Being an entrepreneur is one of the hardest jobs there is. OK, so it’s not high altitude forest-fire fighting, (unless you’re starting a fire jumping service!).
Every entrepreneur knows, though, that in the quest to make a difference for customers, you face challenges and daunting uncertainties. And lots of opportunity for self-doubt.
If you’re lucky enough to get past the new idea stage, and start to get some real (paying) customers, the challenges and worries change. But, of course, they don’t go away.
And then there’s the whole matter of raising money. Most of the money available comes with “advice.” Not all advice is created equal, and not all advice givers make good investors.
One of the hardest challenges has to be sorting out advice based on…something.
I like experience-based advice, coming from someone or somewhere that has the proof of experience to back them up. That’s step one.
Step two is someone who mostly asks questions about facts and assumptions, who causes you to think, and to ask yourself questions.
In my mind, it’s sort of like taking a class. The best learning is when you teach yourself, perhaps with some guidance.
But, of course, that takes a time commitment on the part of both people and goes against a 30-second “pitch” world. Both have to feel the time is worth the effort to build a bond that will yield real results, and not just in the startup.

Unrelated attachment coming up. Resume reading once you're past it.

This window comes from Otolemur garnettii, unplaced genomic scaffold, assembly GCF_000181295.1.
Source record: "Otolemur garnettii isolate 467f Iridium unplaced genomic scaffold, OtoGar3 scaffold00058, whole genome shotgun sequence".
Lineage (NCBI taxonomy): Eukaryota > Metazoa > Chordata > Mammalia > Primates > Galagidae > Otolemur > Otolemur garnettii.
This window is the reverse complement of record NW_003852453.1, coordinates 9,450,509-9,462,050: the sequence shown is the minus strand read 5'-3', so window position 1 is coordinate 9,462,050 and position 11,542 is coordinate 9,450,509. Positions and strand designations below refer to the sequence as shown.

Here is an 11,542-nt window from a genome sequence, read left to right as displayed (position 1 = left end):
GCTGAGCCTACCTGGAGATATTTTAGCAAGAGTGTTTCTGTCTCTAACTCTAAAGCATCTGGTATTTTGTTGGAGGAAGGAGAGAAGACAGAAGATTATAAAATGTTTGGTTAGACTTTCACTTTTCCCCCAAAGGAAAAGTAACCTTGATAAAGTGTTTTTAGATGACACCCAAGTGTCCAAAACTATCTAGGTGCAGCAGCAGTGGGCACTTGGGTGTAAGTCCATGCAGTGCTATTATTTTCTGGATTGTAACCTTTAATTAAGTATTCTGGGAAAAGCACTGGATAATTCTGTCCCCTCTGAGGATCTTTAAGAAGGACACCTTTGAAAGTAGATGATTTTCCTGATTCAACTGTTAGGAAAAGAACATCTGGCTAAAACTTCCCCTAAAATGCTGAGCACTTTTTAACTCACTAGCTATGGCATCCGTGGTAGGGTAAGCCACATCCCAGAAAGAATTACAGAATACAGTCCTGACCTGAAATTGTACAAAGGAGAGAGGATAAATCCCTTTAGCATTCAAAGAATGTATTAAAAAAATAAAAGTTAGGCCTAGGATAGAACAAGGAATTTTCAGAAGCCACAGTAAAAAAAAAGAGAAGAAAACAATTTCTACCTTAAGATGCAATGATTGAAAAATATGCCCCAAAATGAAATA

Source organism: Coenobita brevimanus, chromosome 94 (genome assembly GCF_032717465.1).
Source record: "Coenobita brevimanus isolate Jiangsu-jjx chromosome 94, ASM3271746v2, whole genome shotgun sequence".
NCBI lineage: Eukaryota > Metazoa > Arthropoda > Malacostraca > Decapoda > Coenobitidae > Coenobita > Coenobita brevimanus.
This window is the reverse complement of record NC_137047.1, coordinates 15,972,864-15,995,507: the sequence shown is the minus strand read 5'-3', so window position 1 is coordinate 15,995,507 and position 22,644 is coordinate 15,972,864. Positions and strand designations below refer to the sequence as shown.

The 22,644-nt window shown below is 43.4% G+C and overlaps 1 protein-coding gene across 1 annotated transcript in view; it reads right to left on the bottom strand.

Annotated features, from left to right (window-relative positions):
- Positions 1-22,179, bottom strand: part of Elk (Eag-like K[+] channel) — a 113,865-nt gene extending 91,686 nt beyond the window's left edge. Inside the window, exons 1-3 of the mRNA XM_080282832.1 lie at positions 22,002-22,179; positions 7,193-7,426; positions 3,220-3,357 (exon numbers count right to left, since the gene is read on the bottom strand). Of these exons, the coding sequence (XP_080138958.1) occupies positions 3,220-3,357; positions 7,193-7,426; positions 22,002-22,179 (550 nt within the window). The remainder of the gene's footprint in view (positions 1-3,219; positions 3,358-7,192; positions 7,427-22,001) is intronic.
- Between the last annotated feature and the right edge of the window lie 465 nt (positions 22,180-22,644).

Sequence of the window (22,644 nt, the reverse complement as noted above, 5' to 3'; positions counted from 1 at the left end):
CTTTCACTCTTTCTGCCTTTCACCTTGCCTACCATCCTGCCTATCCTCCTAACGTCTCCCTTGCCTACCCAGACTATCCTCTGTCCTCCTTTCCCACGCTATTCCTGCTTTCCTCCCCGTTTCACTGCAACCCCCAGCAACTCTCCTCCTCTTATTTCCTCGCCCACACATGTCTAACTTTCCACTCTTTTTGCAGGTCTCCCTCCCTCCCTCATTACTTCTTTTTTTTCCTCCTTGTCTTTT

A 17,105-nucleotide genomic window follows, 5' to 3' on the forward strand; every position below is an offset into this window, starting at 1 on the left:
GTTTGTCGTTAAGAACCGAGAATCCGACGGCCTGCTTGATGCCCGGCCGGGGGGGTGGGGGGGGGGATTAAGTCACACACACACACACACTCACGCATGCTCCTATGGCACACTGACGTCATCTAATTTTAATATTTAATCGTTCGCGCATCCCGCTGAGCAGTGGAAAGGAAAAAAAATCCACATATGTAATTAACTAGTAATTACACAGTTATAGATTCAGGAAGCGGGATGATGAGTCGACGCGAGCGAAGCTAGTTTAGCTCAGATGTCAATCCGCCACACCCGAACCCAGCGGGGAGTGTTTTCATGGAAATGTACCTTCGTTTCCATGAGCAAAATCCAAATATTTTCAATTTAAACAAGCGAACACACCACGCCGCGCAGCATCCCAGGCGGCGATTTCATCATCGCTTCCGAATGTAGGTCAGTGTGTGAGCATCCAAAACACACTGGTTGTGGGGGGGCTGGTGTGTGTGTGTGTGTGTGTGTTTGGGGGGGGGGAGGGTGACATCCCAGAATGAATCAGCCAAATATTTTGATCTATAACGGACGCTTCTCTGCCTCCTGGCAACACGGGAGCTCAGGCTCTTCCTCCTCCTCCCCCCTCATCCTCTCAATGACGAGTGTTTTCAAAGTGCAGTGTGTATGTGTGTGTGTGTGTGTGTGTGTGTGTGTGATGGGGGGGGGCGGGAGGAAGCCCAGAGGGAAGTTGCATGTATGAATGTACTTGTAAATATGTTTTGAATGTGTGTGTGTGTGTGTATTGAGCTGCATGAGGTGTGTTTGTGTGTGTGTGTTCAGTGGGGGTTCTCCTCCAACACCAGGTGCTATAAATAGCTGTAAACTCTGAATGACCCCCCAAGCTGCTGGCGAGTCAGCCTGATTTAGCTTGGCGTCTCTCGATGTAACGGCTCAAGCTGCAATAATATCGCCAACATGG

Step three, I suppose, is when there is enough trust built up to be honest about their reactions to each other, to ask about intentions, and to find ways to build believability and trust.
Step four gets to be when both parties get along together well enough to bring each other into their trusted networks of friends and colleagues who can add real value. And without a quid pro quo.
I had an entrepreneur tell me recently that they assumed that any conversation they had with investors was just because the investor wanted the “deal” and so everything they said had to be guarded and examined.
I don’t really know how to sort that one out. There are people who invest in startups who only want a return. Clearly they’re out there.
But at least for me, the real “deal” is the relationship that creates learning – in both directions – for the sake of making a difference to someone who I respect enough to go through the process and who I trust enough to know they’ll put up with my foibles and errors too.
So maybe ask these questions:
1. Why am I meeting this person or having this conversation?
2. What specific experience do they have that is relevant to my situation?
3. Does this conversation feel right? Is it back and forth, question and answer, deeper levels of detail, or a lot of “you should”?
4. What reaction do I get when I ask for other companies that the advice-giver has worked with, invested in or both?
5. What lessons learned do they have from exits? How many have they had? What’s good and bad?
6. Who are their friends?
See what happens.